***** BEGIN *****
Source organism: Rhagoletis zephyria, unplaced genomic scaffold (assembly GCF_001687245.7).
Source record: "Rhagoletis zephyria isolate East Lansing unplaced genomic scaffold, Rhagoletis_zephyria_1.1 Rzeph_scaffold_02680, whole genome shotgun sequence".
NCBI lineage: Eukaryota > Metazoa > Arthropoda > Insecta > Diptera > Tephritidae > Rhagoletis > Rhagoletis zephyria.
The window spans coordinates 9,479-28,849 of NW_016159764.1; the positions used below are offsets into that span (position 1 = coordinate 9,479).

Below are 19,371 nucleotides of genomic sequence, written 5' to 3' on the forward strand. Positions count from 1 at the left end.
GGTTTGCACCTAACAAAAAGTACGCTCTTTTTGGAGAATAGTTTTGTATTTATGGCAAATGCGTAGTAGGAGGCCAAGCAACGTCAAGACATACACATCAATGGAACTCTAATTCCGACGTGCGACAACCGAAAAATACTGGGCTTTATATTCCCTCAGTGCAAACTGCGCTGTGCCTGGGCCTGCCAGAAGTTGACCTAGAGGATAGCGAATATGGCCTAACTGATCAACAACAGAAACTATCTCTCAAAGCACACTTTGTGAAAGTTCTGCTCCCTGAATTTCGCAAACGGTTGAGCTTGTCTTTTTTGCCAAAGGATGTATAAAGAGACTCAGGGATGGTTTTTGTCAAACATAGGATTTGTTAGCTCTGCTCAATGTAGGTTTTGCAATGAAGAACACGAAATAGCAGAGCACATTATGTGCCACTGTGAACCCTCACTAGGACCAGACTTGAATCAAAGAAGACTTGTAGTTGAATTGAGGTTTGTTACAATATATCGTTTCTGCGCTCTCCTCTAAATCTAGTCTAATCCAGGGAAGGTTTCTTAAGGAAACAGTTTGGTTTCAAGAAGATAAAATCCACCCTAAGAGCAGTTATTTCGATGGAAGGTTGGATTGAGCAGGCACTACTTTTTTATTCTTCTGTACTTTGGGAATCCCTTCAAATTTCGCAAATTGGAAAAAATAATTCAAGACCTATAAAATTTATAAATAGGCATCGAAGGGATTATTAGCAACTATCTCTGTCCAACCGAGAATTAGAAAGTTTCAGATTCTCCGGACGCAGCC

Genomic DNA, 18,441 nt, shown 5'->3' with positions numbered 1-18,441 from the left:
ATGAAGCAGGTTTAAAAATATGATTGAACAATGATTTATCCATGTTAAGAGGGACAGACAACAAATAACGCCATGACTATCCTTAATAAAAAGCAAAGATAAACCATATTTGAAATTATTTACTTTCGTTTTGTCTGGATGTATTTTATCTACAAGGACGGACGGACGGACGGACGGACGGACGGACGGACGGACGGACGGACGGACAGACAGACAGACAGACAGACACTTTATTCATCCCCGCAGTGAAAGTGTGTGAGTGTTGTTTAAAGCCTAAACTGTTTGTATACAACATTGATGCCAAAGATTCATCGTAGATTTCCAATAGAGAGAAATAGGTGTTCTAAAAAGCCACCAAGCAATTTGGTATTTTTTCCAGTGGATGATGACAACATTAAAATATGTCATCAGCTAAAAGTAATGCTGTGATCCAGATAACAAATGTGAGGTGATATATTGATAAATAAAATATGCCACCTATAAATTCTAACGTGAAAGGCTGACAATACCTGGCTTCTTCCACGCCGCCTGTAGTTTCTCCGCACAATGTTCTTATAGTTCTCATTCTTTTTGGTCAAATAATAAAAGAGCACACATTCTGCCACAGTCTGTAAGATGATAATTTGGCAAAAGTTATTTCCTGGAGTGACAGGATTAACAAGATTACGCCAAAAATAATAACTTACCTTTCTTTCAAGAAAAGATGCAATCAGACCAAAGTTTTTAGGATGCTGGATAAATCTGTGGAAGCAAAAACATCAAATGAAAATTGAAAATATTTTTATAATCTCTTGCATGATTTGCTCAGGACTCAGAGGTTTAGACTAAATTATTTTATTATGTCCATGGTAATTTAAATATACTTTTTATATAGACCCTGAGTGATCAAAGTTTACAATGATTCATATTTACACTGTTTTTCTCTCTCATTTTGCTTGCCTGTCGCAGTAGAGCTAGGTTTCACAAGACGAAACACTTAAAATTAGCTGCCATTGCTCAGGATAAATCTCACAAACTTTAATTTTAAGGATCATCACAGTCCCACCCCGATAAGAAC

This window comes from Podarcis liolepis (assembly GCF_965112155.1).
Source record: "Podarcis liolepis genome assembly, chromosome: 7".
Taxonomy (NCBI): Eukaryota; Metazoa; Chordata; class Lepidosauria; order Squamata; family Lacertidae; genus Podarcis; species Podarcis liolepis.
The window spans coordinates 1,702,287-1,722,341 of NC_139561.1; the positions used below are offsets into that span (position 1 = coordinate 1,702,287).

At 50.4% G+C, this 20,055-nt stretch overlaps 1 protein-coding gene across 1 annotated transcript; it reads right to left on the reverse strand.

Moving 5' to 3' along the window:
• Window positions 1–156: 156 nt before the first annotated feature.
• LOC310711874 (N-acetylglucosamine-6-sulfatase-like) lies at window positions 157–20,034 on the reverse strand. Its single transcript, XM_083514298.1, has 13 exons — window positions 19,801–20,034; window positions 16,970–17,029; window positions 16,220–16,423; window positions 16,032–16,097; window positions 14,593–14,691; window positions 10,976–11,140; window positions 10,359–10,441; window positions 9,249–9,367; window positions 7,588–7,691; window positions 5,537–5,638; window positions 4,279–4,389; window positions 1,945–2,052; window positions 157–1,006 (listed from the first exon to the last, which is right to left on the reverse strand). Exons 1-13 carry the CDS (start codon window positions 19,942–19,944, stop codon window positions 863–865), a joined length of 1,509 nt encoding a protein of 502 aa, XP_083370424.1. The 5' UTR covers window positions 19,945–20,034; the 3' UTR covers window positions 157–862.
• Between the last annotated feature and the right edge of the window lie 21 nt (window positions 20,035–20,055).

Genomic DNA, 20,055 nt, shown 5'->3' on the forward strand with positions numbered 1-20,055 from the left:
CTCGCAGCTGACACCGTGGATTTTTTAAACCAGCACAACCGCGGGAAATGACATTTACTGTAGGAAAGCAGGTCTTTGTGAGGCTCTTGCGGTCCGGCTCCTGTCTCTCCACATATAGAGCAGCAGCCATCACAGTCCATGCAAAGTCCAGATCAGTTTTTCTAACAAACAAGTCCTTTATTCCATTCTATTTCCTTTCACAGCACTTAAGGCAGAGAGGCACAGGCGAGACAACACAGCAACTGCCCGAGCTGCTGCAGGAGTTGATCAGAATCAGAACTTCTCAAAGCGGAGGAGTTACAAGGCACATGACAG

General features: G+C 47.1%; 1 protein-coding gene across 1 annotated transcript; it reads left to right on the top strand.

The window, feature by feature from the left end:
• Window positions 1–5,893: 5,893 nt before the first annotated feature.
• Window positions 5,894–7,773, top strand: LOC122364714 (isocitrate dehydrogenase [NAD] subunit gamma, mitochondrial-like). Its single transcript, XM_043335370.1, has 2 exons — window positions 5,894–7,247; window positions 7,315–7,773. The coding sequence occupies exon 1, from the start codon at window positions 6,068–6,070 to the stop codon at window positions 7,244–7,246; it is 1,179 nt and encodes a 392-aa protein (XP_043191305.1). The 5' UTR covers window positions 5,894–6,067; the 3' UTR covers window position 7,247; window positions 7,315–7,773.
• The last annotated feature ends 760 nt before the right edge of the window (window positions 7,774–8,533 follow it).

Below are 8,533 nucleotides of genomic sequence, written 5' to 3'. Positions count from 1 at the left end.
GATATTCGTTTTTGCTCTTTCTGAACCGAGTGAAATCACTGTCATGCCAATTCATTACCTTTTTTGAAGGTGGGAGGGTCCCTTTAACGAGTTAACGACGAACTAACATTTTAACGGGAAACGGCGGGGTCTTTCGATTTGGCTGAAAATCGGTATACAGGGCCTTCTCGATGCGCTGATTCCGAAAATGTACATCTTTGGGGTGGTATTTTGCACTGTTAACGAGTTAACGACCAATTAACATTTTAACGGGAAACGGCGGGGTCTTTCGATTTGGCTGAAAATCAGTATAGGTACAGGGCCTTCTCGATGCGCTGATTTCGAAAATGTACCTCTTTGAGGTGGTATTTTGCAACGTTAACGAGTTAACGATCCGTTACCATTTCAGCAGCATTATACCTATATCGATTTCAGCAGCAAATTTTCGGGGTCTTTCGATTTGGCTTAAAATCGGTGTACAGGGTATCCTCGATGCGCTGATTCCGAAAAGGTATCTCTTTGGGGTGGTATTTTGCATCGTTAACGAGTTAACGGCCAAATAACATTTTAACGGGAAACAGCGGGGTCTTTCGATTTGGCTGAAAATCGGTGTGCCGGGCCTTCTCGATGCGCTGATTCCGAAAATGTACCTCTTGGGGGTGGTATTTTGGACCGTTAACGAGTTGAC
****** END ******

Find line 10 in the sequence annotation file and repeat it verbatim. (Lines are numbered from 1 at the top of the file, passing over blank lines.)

Source record: "Podarcis liolepis genome assembly, chromosome: 7".